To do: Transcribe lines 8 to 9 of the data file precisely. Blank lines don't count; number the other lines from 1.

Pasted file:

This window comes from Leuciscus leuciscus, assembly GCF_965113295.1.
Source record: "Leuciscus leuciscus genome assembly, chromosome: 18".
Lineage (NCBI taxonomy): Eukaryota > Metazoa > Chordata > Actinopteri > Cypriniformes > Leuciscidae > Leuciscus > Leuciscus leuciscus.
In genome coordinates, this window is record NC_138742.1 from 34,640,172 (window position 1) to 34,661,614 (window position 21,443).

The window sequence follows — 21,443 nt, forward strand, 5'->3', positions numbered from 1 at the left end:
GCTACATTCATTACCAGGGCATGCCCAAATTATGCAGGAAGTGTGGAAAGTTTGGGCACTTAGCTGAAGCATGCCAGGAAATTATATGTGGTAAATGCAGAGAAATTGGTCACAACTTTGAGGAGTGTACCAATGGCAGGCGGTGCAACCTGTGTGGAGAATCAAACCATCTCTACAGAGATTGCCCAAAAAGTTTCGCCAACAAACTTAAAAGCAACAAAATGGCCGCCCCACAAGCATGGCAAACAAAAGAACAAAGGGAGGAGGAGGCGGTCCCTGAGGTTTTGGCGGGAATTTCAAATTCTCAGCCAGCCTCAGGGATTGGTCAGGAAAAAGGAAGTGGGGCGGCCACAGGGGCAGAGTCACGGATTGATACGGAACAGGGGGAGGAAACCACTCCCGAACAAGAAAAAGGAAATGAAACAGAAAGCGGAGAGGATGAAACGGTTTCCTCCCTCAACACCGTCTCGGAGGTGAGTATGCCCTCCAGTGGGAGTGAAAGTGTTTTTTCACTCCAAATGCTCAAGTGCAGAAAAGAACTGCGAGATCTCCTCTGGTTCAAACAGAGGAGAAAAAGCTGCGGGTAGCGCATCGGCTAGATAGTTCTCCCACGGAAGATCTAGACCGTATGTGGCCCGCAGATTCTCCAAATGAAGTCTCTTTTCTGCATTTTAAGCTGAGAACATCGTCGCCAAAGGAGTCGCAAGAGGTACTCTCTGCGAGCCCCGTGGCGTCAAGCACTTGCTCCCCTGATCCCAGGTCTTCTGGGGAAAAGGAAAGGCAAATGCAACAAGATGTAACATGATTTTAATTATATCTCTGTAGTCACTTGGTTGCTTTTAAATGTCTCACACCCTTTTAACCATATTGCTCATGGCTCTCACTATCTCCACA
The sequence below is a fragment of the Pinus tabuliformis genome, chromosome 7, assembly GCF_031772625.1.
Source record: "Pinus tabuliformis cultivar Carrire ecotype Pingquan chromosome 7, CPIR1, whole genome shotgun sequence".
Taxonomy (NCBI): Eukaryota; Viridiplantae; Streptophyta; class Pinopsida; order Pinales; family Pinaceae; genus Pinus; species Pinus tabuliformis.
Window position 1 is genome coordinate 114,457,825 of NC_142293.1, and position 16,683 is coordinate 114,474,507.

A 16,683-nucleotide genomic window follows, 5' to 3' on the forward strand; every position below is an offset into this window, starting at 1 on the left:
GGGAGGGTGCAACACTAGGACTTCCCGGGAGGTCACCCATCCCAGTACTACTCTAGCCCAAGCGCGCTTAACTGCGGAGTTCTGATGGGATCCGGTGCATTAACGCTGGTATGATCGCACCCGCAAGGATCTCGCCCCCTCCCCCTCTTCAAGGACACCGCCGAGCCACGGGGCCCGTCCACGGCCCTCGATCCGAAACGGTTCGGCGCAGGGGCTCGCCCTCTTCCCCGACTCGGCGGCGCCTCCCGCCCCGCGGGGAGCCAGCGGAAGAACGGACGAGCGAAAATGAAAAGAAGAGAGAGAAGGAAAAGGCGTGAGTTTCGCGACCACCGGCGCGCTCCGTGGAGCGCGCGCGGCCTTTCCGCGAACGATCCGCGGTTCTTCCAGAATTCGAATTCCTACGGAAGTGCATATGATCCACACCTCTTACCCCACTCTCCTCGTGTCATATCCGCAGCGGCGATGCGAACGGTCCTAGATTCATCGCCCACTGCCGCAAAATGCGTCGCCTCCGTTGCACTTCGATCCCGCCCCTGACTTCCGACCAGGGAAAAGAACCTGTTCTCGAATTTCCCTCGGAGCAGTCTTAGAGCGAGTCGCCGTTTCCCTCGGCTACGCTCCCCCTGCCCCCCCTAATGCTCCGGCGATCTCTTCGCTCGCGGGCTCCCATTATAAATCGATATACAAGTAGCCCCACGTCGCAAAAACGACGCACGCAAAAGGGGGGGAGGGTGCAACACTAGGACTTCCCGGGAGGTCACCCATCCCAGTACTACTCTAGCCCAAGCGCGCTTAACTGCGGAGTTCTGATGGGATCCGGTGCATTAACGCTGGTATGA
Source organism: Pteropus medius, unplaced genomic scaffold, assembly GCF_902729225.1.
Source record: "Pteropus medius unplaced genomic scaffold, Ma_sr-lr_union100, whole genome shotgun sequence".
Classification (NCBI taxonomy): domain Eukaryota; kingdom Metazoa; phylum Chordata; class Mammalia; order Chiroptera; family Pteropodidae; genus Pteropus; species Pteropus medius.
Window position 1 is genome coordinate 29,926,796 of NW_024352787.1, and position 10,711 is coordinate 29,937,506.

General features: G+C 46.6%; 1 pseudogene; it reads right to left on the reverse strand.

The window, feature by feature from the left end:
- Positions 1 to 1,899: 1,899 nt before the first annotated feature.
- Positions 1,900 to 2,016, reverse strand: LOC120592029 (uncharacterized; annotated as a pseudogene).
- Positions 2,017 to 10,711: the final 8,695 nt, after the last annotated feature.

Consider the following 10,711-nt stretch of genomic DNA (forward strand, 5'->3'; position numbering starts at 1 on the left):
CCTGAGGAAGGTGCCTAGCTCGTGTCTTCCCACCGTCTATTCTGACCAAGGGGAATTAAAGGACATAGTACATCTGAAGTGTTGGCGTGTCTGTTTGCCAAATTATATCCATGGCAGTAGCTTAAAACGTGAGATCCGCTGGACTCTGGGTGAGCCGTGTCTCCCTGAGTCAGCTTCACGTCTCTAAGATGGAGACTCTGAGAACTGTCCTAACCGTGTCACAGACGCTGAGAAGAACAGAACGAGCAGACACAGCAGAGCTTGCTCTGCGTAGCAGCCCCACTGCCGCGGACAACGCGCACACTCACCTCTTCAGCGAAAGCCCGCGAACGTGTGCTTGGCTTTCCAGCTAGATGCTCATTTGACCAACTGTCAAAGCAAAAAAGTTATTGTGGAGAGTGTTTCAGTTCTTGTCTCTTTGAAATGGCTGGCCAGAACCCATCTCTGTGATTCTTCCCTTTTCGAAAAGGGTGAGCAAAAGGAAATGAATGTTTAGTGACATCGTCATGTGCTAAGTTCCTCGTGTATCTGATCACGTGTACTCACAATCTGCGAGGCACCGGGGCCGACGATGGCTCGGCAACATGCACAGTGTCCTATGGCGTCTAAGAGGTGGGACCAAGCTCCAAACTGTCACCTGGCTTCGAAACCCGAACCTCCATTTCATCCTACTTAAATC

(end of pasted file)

Source record: "Pinus tabuliformis cultivar Carrire ecotype Pingquan chromosome 7, CPIR1, whole genome shotgun sequence".
Taxonomy (NCBI): Eukaryota; Viridiplantae; Streptophyta; class Pinopsida; order Pinales; family Pinaceae; genus Pinus; species Pinus tabuliformis.